Mary, Tanya and Zoe had been inseparable in college. But in the twenty years or more that followed, the three had moved on with their lives, settled in different cities, and found successful careers and new roles as mothers and wives. At a sprawling ranch in Wyoming the three women, each by chance finding themselves alone for a few weeks one summer, come together and find courage, healing and truth, and reach out to each other again.
Once they shared everything, but now pretence between them runs high. Mary, married for twenty-two years to a Manhattan lawyer, masks the guilt and fear that her husband will never forgive her for their son's death. Tanya, a singer and rock star, enjoys all the trappings of fame and success - a mansion in Bel Air, legions of fans, and a broken heart - for the children she wanted but never had, and the men who have takehn advantage of her. Zoe has her hands full as single mother to an adopted two-year-old, and as a doctor at an AIDS clinic in San Francisco, until unexpected news forces her to re-evaluate both her future, and her current life.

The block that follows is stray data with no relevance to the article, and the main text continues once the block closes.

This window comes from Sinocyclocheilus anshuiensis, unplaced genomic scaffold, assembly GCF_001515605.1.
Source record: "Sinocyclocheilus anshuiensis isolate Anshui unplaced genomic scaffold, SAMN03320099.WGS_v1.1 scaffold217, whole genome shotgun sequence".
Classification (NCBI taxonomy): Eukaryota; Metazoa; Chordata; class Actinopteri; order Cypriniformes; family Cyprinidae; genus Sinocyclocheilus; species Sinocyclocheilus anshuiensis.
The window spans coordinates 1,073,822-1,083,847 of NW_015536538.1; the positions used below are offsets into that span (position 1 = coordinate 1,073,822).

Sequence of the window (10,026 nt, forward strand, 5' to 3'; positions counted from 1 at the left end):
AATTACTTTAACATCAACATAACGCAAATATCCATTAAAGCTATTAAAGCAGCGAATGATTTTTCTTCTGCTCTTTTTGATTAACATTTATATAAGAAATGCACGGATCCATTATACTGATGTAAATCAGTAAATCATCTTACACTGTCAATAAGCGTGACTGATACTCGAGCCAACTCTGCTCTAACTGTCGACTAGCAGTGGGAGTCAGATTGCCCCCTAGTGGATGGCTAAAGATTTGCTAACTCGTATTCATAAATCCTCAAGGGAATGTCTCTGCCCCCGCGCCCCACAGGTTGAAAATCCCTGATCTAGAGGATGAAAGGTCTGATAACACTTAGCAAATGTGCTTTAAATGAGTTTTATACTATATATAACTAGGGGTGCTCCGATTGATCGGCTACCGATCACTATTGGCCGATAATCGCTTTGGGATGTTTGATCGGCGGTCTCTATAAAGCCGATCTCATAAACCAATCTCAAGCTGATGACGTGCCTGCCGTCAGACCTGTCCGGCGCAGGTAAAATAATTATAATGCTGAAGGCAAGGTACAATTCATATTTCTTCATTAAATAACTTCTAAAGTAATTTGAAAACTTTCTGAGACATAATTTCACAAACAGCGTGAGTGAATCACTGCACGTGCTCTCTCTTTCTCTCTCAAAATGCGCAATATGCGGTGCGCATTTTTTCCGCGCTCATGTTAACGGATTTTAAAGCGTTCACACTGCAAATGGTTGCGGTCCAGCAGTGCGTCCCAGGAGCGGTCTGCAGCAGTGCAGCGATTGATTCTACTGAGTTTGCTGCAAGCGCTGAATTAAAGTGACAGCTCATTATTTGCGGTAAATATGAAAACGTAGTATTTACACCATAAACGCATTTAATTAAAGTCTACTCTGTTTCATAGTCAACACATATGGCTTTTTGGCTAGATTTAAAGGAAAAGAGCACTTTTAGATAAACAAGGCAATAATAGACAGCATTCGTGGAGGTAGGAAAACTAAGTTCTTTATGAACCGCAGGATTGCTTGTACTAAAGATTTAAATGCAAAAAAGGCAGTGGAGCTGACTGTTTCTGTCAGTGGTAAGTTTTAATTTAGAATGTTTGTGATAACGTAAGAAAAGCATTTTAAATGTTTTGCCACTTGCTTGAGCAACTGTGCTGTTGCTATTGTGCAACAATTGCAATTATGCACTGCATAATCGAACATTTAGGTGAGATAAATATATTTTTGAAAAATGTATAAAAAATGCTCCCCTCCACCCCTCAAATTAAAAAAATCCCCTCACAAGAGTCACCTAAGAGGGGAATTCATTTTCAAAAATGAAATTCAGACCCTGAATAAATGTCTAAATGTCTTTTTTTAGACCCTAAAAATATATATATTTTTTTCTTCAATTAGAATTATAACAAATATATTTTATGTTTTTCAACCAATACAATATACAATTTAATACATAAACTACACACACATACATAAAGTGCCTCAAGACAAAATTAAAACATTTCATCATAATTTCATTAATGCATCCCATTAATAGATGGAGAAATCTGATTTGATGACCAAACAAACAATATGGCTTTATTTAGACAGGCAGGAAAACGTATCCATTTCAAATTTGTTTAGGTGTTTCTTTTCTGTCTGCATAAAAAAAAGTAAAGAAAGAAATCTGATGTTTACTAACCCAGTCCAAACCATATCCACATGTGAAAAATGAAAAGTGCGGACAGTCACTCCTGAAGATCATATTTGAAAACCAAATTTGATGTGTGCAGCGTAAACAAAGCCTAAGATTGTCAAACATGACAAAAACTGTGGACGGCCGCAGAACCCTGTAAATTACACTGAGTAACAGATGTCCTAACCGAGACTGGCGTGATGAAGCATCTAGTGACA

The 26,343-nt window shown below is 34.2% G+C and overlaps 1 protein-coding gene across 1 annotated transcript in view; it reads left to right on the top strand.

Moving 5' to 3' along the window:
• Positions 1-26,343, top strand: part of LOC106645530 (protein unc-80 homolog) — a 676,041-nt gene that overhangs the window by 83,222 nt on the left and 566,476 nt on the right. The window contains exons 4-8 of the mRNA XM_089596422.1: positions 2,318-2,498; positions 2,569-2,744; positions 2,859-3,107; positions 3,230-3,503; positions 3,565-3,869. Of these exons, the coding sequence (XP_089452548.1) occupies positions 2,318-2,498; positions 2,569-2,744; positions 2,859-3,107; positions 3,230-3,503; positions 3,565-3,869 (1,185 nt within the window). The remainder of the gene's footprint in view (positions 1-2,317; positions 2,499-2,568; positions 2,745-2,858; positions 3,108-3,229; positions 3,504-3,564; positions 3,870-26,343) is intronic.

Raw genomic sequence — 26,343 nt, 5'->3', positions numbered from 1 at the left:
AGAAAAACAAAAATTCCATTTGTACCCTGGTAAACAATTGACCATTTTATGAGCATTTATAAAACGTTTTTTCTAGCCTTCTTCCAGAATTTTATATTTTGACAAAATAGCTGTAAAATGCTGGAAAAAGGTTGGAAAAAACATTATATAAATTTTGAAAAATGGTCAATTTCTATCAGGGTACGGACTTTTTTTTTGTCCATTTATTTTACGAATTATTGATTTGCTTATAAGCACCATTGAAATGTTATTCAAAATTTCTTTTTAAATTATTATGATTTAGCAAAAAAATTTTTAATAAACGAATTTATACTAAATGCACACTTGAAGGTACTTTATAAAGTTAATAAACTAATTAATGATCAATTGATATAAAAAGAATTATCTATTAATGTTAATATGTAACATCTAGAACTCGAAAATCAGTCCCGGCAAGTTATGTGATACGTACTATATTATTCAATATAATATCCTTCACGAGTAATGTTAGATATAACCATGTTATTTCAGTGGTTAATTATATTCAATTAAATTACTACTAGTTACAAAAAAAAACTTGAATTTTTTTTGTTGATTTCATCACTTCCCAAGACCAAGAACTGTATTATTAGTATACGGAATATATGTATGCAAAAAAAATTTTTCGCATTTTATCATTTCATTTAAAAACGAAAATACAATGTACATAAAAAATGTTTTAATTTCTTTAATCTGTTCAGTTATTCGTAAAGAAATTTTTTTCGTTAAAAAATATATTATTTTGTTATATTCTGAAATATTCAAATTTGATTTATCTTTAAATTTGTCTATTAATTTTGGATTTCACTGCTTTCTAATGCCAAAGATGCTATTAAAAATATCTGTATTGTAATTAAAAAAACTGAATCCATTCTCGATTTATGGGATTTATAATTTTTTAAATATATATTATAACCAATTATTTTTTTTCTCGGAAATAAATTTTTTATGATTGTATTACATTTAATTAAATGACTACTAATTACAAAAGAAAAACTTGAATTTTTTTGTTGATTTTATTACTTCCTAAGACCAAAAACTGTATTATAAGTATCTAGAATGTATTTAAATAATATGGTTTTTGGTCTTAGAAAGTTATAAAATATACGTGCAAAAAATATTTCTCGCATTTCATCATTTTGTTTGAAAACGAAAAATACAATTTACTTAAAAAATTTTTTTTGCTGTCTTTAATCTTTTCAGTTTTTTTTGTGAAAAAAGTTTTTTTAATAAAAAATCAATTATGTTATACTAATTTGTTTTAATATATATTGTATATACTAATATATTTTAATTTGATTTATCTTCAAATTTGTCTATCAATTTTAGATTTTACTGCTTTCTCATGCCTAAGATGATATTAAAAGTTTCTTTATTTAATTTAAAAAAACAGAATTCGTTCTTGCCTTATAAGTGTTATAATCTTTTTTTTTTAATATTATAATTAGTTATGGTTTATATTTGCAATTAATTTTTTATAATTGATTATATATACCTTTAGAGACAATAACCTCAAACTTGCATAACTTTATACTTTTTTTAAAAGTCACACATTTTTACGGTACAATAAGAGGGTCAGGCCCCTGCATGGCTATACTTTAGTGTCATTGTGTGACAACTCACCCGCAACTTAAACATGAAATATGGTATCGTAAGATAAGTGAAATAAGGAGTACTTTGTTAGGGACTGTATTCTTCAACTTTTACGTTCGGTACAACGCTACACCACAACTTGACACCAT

But their friendship is still a bond they all treasure and share. For each of the women, a few weeks at the ranch bring healing and release. In The Ranch, bestselling author Danielle Steel brings reality to the meaning of friendship, with dramas whose truths we all share.
Twenty years ago, in college, the three female protagonists of Steel's 40th novel were "like sisters." Now, Mary Stuart Walker is on all the best charity boards in Manhattan, Tanya Thomas is a Hollywood megastar and Dr. Zoe Phillips runs an AIDS clinic. But sometimes it's tough on women who seem to have it all. Mary Stuart's marriage is glacial, and her husband, a big-shot lawyer, blames her for their son's suicide. Tanya's third husband walks out on her, unable to withstand life in the tabloid fishbowl. Zoe, single mother of an adopted child, learns that she has AIDS. What to do? If you're one of these three, you head for a Wyoming dude ranch for a little R&R--Reunion and Romance. In Steel's cotton-candy world, horses, female comradeship and new men prove the panacea for every woe--except for bad writing. Steel seems to be going for the world record here for sentences that begin with the word "And," imparting a herky-jerky rhythm to her narrative. The trials of being a megastar are granted far more dramatic weight--both in terms of sheer page length and depth of discussion--than are those of someone stricken with AIDS. As usual, Steel's world is one in which, no matter what they're going through, the women always look "spectacular." As for the real world, there's just no room for it here.